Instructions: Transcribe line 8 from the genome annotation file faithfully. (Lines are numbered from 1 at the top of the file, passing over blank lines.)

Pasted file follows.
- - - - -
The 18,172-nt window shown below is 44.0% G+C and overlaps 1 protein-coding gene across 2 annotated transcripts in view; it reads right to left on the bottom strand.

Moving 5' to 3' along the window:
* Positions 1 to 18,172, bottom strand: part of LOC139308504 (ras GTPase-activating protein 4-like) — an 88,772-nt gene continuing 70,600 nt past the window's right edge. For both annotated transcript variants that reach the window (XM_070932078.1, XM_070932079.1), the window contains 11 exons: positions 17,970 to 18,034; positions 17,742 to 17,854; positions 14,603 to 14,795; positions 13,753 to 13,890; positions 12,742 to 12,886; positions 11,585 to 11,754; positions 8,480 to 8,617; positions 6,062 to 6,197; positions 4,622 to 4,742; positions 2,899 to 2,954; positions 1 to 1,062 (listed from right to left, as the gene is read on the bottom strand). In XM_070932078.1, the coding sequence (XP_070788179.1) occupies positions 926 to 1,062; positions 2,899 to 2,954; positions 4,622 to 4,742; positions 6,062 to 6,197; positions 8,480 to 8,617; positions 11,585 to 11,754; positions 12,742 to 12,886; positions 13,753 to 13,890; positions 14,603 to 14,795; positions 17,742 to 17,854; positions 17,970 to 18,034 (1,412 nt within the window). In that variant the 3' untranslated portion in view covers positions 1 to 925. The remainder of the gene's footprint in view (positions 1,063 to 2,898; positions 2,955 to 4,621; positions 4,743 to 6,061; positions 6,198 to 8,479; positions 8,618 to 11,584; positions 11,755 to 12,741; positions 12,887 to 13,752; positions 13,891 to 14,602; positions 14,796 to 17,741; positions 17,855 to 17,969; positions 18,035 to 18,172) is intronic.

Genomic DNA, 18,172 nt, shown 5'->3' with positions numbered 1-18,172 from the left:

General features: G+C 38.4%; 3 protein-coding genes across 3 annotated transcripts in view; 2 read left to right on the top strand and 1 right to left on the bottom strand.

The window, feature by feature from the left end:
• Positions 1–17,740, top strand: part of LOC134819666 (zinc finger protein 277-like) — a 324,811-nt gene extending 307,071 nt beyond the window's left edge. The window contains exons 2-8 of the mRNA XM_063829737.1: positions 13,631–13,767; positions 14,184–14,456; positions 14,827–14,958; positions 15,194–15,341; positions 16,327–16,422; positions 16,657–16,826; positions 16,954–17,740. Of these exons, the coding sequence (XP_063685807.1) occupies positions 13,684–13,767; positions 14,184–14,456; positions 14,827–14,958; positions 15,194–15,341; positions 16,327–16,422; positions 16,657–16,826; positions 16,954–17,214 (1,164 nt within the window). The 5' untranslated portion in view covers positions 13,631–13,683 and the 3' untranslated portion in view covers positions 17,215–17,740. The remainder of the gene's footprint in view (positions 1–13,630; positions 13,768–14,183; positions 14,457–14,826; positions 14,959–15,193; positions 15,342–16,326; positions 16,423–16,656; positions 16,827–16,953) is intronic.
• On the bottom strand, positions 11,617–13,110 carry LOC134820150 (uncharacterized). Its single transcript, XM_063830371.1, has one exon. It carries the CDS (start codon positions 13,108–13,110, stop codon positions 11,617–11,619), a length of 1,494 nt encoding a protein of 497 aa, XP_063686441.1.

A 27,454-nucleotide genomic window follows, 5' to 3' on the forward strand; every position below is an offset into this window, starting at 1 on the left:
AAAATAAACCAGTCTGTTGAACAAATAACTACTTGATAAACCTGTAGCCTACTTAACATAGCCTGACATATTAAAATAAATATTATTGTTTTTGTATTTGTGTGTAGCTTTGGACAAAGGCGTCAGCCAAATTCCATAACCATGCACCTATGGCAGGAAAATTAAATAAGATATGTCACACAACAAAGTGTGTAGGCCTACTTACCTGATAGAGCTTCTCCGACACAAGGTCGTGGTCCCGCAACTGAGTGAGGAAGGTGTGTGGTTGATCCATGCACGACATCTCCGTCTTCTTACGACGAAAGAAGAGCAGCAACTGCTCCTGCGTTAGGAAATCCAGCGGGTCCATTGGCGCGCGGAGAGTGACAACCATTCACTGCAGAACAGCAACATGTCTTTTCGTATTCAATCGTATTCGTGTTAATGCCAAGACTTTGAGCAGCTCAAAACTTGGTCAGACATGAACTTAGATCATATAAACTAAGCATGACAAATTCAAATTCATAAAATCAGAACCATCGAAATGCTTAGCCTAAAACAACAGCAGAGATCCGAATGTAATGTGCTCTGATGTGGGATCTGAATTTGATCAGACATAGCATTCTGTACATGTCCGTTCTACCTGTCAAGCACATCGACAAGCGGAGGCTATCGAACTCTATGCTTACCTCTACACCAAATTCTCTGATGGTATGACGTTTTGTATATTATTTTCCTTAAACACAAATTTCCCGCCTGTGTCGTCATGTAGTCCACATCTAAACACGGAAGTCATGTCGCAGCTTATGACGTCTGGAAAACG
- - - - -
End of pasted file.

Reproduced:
• On the bottom strand, positions 11,617–13,110 carry LOC134820150 (uncharacterized). Its single transcript, XM_063830371.1, has one exon. It carries the CDS (start codon positions 13,108–13,110, stop codon positions 11,617–11,619), a length of 1,494 nt encoding a protein of 497 aa, XP_063686441.1.